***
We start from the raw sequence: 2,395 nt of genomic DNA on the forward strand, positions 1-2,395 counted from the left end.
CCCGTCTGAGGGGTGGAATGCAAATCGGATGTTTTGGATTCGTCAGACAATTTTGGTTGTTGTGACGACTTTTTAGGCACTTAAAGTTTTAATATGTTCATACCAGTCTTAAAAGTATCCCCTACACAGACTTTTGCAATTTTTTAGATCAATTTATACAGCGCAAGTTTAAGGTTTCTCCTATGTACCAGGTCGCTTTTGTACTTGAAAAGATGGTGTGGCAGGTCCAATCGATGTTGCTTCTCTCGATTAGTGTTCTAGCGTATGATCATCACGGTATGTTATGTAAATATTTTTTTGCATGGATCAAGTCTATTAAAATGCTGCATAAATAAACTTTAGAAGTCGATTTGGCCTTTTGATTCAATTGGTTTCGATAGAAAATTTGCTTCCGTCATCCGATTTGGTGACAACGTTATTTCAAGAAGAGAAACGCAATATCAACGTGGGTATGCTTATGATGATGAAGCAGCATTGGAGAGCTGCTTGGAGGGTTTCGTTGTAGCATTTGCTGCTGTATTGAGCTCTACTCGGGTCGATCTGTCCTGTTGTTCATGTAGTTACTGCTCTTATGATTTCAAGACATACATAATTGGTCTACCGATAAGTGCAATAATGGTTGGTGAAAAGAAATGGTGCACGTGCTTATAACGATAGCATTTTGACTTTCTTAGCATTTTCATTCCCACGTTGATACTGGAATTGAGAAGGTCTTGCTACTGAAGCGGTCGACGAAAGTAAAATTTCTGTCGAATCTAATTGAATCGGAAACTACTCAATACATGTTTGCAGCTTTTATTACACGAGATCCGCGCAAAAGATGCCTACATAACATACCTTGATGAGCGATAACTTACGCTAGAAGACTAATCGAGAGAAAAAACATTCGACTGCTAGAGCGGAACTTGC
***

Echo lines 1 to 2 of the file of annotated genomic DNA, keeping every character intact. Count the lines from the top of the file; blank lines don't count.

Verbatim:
We start from the raw sequence: 2,395 nt of genomic DNA on the forward strand, positions 1-2,395 counted from the left end.
CCCGTCTGAGGGGTGGAATGCAAATCGGATGTTTTGGATTCGTCAGACAATTTTGGTTGTTGTGACGACTTTTTAGGCACTTAAAGTTTTAATATGTTCATACCAGTCTTAAAAGTATCCCCTACACAGACTTTTGCAATTTTTTAGATCAATTTATACAGCGCAAGTTTAAGGTTTCTCCTATGTACCAGGTCGCTTTTGTACTTGAAAAGATGGTGTGGCAGGTCCAATCGATGTTGCTTCTCTCGATTAGTGTTCTAGCGTATGATCATCACGGTATGTTATGTAAATATTTTTTTGCATGGATCAAGTCTATTAAAATGCTGCATAAATAAACTTTAGAAGTCGATTTGGCCTTTTGATTCAATTGGTTTCGATAGAAAATTTGCTTCCGTCATCCGATTTGGTGACAACGTTATTTCAAGAAGAGAAACGCAATATCAACGTGGGTATGCTTATGATGATGAAGCAGCATTGGAGAGCTGCTTGGAGGGTTTCGTTGTAGCATTTGCTGCTGTATTGAGCTCTACTCGGGTCGATCTGTCCTGTTGTTCATGTAGTTACTGCTCTTATGATTTCAAGACATACATAATTGGTCTACCGATAAGTGCAATAATGGTTGGTGAAAAGAAATGGTGCACGTGCTTATAACGATAGCATTTTGACTTTCTTAGCATTTTCATTCCCACGTTGATACTGGAATTGAGAAGGTCTTGCTACTGAAGCGGTCGACGAAAGTAAAATTTCTGTCGAATCTAATTGAATCGGAAACTACTCAATACATGTTTGCAGCTTTTATTACACGAGATCCGCGCAAAAGATGCCTACATAACATACCTTGATGAGCGATAACTTACGCTAGAAGACTAATCGAGAGAAAAAACATTCGACTGCTAGAGCGGAACTTGC